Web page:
So much whisky, so little time | Singapore | Tasting Notes

Dalmore 1986/2012, Mackillop’s Choice, cask 3099, 43%

Dalmore is not an unknown name in whisky, even for non whisky drinkers. After all its several entries in the ultra luxury market and all that marketing dollars does give it wide publicity. In fact, right now you could head over to Harrods and buy yourself twelve Dalmores for a million pounds. A brand like this must have its support: Say Dalmore and one immediately thinks of Whyte and Mackay and the indomitable Richard Patterson, who did lend his name to the said million pound range. Dalmore is definitely their horse in that high stakes race.



Not quite the prettiest of distilleries though.

But what’s in the bottle? Dalmore’s core range is fairly wide and the house style has a large sherry element, though like Glenmorangie, casks from other style of wine now feature heavily as well. But unlike its nearby Highland neighbours Teaninich and Glenmorangie, Dalmore is known for a heavier fatter spirit that would not be out of place in Speyside. The stills hold a clue:

Dalmore stills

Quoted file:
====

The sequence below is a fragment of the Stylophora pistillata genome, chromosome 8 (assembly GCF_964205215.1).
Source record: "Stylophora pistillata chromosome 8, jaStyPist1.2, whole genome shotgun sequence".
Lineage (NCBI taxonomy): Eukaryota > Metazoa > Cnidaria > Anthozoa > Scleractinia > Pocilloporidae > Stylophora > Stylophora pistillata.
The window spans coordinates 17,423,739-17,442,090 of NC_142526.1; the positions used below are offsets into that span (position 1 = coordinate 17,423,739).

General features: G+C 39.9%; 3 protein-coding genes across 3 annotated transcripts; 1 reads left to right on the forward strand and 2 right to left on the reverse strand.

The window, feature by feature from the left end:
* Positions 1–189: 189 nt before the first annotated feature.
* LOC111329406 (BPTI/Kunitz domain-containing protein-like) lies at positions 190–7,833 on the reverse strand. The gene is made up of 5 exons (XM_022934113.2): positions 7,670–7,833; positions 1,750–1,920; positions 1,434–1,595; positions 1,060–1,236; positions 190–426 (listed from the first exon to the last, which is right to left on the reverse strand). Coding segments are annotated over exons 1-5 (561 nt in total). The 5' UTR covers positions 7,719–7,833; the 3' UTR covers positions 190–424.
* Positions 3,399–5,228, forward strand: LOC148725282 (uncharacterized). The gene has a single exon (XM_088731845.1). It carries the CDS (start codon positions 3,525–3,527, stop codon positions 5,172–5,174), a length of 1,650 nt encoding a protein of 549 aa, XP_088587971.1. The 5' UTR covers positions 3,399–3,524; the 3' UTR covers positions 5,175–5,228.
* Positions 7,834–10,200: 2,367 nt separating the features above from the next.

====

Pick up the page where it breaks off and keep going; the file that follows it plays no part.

(Image: Departures)

The spirit stills are unusually equipped with a water cooled jacket to encourage quick condensation of vapours into new make. But note the flat topped wash stills with a pinched neck, here reflux is encouraged. And also – all the stills in both the old and new still house are of different shapes and sizes. But of course stills aren’t everything, new make is the product of the whole production regime.

This particular Dalmore was bottled in 1986 and spent 25 years in bourbon wood. Noteworthy mention: Dalmore operated its own maltings via Saladin boxes till 1982, rather late for a distillery.

Nose  Nose: Quite thick and weighty really. Barley sugar, dry vanilla pods, and patisserie flavours – fluffy cream and choux pastry, all subtley melded. Also fresh berries – strawberries? And gentle florals – orange blossom water and lilacs? Citrus peel drying next to the candied ginger. Very inviting.

Taste Palette: Dusty but clean and dry. Ginger cream or eucalyptus that gets rounder and sweeter with some fruits. Something citrusy and peachy, all with enough of a cereal bite.

Finish Finish: Fairly long, malt and gingersnaps.



The nose was the best part of this one though the taste of it was not bad either. Still, not quite lush as some speysiders though it suggests it’s style is certainly heavier/richer/more satisfying than the neighbours.

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This entry was posted on February 24, 2015 by in Dalmore and tagged .
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